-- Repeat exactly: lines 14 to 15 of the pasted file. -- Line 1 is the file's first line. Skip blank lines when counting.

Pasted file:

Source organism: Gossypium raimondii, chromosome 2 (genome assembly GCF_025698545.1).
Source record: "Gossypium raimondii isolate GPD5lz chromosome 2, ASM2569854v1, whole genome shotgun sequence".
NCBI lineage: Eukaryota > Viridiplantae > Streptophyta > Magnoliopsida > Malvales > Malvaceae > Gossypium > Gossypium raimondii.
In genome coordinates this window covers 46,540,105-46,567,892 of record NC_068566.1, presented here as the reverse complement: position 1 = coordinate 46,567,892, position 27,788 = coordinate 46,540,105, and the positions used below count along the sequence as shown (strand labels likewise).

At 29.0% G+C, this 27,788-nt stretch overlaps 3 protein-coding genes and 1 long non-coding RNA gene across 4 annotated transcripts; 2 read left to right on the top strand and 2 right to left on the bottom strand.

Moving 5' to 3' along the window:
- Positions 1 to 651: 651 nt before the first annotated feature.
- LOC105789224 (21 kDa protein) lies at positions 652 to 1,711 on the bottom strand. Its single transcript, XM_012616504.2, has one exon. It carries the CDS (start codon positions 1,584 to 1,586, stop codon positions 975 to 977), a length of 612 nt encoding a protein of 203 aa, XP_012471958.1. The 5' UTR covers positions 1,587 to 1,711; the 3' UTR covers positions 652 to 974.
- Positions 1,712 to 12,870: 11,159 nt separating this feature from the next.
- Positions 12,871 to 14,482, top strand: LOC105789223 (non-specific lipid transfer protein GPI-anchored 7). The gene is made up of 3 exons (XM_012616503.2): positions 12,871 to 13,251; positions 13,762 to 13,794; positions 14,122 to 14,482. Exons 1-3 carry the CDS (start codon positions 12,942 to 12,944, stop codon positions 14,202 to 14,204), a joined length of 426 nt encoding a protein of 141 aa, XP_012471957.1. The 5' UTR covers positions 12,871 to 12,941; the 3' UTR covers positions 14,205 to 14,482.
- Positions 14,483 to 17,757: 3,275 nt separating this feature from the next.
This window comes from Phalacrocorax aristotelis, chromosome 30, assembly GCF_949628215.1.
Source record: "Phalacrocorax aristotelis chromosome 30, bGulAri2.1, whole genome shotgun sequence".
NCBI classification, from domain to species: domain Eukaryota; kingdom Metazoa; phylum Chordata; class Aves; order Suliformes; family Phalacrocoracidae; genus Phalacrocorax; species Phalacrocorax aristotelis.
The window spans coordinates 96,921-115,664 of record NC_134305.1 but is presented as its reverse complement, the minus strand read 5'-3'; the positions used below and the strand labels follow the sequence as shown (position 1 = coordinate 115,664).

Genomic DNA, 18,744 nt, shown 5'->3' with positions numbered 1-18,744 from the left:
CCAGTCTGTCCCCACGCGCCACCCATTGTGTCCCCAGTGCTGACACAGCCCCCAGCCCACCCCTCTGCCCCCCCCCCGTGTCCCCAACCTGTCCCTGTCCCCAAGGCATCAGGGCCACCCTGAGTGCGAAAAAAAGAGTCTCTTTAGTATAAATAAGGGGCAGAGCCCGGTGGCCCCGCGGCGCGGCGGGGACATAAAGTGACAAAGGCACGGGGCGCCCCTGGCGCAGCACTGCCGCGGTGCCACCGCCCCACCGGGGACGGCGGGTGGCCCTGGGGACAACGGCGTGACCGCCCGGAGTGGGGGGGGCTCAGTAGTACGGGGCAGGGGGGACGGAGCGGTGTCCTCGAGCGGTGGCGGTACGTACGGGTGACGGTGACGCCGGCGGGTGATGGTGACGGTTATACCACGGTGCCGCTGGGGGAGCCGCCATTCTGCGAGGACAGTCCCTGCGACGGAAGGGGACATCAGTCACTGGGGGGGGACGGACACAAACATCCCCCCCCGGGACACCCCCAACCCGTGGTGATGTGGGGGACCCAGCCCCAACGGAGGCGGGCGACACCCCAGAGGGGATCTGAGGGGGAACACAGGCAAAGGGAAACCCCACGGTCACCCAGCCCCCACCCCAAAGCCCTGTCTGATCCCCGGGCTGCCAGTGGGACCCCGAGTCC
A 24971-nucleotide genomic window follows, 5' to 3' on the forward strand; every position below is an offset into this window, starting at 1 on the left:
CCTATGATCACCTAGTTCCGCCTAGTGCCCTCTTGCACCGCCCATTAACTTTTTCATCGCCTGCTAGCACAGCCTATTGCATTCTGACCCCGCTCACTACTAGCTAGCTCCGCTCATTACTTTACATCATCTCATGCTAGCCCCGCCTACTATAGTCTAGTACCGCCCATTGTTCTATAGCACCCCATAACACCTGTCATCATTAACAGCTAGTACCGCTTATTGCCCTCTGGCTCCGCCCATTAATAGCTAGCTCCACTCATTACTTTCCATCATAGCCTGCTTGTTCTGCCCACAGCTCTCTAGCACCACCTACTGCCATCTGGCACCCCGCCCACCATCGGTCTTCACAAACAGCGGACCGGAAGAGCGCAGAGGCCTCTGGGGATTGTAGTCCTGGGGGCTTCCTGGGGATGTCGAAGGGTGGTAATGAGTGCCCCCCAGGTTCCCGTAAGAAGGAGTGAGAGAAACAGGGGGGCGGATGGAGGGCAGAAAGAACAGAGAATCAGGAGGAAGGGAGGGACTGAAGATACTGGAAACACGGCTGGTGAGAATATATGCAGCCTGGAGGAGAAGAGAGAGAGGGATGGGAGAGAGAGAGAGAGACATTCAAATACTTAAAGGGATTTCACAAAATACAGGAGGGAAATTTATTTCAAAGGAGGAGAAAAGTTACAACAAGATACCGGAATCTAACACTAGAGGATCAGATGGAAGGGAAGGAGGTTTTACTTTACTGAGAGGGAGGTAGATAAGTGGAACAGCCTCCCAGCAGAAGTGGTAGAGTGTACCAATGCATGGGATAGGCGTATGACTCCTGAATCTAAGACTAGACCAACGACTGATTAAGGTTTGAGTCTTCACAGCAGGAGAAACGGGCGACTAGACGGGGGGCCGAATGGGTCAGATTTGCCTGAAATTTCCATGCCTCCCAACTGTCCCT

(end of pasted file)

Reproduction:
NCBI classification, from domain to species: domain Eukaryota; kingdom Metazoa; phylum Chordata; class Aves; order Suliformes; family Phalacrocoracidae; genus Phalacrocorax; species Phalacrocorax aristotelis.
The window spans coordinates 96,921-115,664 of record NC_134305.1 but is presented as its reverse complement, the minus strand read 5'-3'; the positions used below and the strand labels follow the sequence as shown (position 1 = coordinate 115,664).